Salt Lake City, Utah — known to snow riders around the world as Ski City, USA — should be on every winter road tripper’s itinerary. The major airport hub (less than an hour from myriad world class ski resorts spread throughout the Wasatch Mountain range) is always a great starting point. No matter where you call home, Salt Lake is quick and easy to get to. After all, there isn’t an airport in North America more than a five-hour flight from the SLC International Airport.
Once you’ve arrived, take advantage of the reasonably priced 4x4 rental cars (ruggedrental.com) and leave the airport in an ultimate winter road trip rig like a new Nissan Armada, Chevy Suburban or Jeep Grand Cherokee. It also helps that this part of the country routinely has the lowest gas prices found anywhere in the world. If you jam straight to one of the nearby ski resorts like Park City from the airport — which takes around 40 minutes — and show them your airline ticket, they’ll give you a free lift pass for the rest of the day.
Base yourself in a ridiculously nice and shockingly affordable Airbnb pad inside Salt Lake’s city limits to take advantage of all the live music, amazing restaurants, craft breweries, indoor rock climbing gyms and other metropolitan delights of this vastly underrated city. Trust us, you’ll be shaking your head at how rad and downright affordable everything in Salt Lake is, even the local Whole Foods seems slightly more reasonable in Ski City.
Use those saved dollars to sample the bounty of world-class ski resorts within an hour in either direction … from the legendary Little Cottonwood Canyon with Alta and Snowbird’s iconic steeps and deep snow, to the impressive terrain that resorts like Snow Basin and Powder Mountain offer to the north.
If it really starts snowing (something that happens quite often in the Wasatch) try to stay “up the canyon” at one of the resort’s hotels or a rental cabin. If you’re lucky, it will snow so much that they’ll be forced to close the canyon road and you and a few other lucky souls will feast on the powdery bounty while everyone else sits in a traffic jam. This is also a good option if the dreaded inversion settles over the Salt Lake Valley. That’s when a cold dark pollution ladled cloud covers the city like a blanket; meanwhile it’s sunny and glorious up in the mountains.
After a few days riding in the Wasatch and exploring Salt Lake City, head north up I-15 for four and a half hours to Wyoming’s Grand Tetons and the Jackson Hole Ski Resort. A proving ground for skiers and riders around the world, Jackson Hole’s terrain is second to none. Test yourself on Corbet’s Couloir, a steep chute off the very top and the resort’s most famous run. Buy a few locals some beers at the Mangy Moose Saloon after a day on the slopes and they might just let you follow them through their favorite tress stashes for as long as you can keep up with them.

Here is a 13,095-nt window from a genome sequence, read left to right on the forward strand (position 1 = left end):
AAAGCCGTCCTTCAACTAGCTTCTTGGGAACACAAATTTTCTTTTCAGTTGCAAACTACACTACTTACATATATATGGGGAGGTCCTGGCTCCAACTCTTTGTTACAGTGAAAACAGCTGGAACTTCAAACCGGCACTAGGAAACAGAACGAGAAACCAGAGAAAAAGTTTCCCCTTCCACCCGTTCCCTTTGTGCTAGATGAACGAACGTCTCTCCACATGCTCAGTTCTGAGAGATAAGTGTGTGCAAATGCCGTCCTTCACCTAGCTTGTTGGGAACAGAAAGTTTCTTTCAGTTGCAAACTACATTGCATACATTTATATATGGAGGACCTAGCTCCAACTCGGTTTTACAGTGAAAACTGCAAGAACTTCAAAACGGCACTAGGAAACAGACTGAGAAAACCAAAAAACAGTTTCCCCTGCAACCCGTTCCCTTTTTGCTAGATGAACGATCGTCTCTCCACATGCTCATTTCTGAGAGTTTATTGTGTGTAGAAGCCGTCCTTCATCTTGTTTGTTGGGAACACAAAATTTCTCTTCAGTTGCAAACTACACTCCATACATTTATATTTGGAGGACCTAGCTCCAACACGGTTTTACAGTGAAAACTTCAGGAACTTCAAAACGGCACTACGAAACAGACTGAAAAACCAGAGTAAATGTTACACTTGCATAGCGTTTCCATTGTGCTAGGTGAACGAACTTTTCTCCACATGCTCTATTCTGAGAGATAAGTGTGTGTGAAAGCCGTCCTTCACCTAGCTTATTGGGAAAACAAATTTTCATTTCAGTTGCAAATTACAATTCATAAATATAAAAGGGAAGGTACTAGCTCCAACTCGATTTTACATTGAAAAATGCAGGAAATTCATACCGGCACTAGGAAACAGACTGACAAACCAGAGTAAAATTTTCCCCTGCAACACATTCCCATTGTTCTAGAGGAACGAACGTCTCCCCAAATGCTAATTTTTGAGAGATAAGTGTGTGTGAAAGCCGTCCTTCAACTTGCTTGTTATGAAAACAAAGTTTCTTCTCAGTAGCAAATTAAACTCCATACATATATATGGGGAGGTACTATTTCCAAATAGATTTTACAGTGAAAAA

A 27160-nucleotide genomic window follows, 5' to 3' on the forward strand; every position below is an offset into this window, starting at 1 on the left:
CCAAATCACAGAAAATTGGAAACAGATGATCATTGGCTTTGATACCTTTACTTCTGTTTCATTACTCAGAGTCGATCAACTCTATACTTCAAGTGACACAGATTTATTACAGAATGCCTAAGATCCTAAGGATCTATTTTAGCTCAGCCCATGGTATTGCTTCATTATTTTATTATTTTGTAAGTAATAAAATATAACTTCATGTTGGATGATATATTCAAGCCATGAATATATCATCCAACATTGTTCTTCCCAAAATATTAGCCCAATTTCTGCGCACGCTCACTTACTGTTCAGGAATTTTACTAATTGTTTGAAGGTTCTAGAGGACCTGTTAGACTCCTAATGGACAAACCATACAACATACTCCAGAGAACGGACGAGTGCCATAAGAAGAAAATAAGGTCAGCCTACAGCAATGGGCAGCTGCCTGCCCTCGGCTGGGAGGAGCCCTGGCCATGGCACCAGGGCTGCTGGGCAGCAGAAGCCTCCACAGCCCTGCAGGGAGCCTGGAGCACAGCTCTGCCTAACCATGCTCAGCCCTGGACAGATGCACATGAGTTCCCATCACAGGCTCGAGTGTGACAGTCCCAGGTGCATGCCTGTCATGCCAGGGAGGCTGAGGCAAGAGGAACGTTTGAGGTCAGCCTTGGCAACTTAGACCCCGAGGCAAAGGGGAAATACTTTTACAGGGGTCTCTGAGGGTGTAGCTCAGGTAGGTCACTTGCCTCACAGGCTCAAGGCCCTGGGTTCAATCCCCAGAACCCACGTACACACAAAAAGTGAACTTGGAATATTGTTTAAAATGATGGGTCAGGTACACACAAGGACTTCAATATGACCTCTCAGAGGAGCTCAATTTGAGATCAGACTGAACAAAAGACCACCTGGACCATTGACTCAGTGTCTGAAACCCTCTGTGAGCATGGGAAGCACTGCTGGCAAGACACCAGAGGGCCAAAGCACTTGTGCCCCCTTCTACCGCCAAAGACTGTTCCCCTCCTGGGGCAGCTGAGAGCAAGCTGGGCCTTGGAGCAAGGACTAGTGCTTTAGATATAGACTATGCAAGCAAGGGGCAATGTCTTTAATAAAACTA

If you’ve got the cash, stay at the luxurious Omni Hotel near the base of the resort. Otherwise there are a couple of clean and affordable Super 8s in town. Don’t leave Jackson before checking out the Granite Hot Springs. It’s down a dirt road a few miles outside of Jackson in Teton National Park, so you’ll be happy you rented a 4x4. But the views and naturally warm water will ease those aching legs. The abundant wildlife in the area is also a highlight. The National Elk Refuge is a great place to see Bighorn sheep and large herds of, you guessed it, elk.
From Jackson, it’s another hour and a half up and over Teton Pass, linking Wyoming and Idaho, where some great and easily accessible backcountry skiing is on offer. The road is plowed all winter long and while it will occasionally close during big storms, it usually opens within a day.
After that, it’s into the mountains of Idaho and Sun Valley Ski Resort. The first destination ski resort in North America, Sun Valley’s Bald Mountain is known for its impeccable grooming, wide-open bowls and top-to-bottom speed runs. Nearby Dollar Mountain has an insane terrain park. And between the two lies Ketchum, one of the last best ski towns on Earth, with views of Bald Mountain from every street corner and a long history of entertaining the world’s best skiers and biggest stars.
Book an Airbnb in the base of Warm Springs, spitting distance from the lifts, and take the free bus into town for the night’s festivities. Or take advantage of the newly remodeled Sun Valley Lodge and its beautiful outdoor hot pools. There’s a great little pedestrian village that can make you feel like you’re in winter wonderland with nostalgic touches inspired by the resort’s 80-year history.
For a day trip, drive north out of town to Galena Lodge and go cross-country skiing or snowshoeing. Or keep on driving north up and over Galena Summit and into the Sawtooth Mountains. Stop at Smiley Creek Café for a hot meal and rent some snowmobiles to ride.
Complete the triangle by driving an easy four and a half hours south on Highway 75 and then east on the I-84 back to Salt Lake. Return your rental car and catch your flight home after one hell of a road trip.